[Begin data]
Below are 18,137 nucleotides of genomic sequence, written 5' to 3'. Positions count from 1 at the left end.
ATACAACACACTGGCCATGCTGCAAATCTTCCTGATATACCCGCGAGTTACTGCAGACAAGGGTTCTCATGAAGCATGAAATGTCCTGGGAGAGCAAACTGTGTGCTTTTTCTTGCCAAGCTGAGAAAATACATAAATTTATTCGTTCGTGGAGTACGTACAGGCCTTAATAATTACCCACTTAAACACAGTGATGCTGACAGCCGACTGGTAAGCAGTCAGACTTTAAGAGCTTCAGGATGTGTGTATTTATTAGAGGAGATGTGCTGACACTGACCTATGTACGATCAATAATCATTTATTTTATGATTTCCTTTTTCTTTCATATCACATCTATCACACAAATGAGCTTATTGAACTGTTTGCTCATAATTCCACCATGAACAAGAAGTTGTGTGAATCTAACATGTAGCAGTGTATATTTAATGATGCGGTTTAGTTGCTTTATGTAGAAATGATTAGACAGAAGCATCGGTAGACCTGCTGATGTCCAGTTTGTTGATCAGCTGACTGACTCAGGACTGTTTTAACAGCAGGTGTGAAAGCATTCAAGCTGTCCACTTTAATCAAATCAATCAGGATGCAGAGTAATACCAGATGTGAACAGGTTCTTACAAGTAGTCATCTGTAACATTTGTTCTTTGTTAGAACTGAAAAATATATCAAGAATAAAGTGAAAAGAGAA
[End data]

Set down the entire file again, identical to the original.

Below are 18,137 nucleotides of genomic sequence, written 5' to 3'. Positions count from 1 at the left end.
ATACAACACACTGGCCATGCTGCAAATCTTCCTGATATACCCGCGAGTTACTGCAGACAAGGGTTCTCATGAAGCATGAAATGTCCTGGGAGAGCAAACTGTGTGCTTTTTCTTGCCAAGCTGAGAAAATACATAAATTTATTCGTTCGTGGAGTACGTACAGGCCTTAATAATTACCCACTTAAACACAGTGATGCTGACAGCCGACTGGTAAGCAGTCAGACTTTAAGAGCTTCAGGATGTGTGTATTTATTAGAGGAGATGTGCTGACACTGACCTATGTACGATCAATAATCATTTATTTTATGATTTCCTTTTTCTTTCATATCACATCTATCACACAAATGAGCTTATTGAACTGTTTGCTCATAATTCCACCATGAACAAGAAGTTGTGTGAATCTAACATGTAGCAGTGTATATTTAATGATGCGGTTTAGTTGCTTTATGTAGAAATGATTAGACAGAAGCATCGGTAGACCTGCTGATGTCCAGTTTGTTGATCAGCTGACTGACTCAGGACTGTTTTAACAGCAGGTGTGAAAGCATTCAAGCTGTCCACTTTAATCAAATCAATCAGGATGCAGAGTAATACCAGATGTGAACAGGTTCTTACAAGTAGTCATCTGTAACATTTGTTCTTTGTTAGAACTGAAAAATATATCAAGAATAAAGTGAAAAGAGAA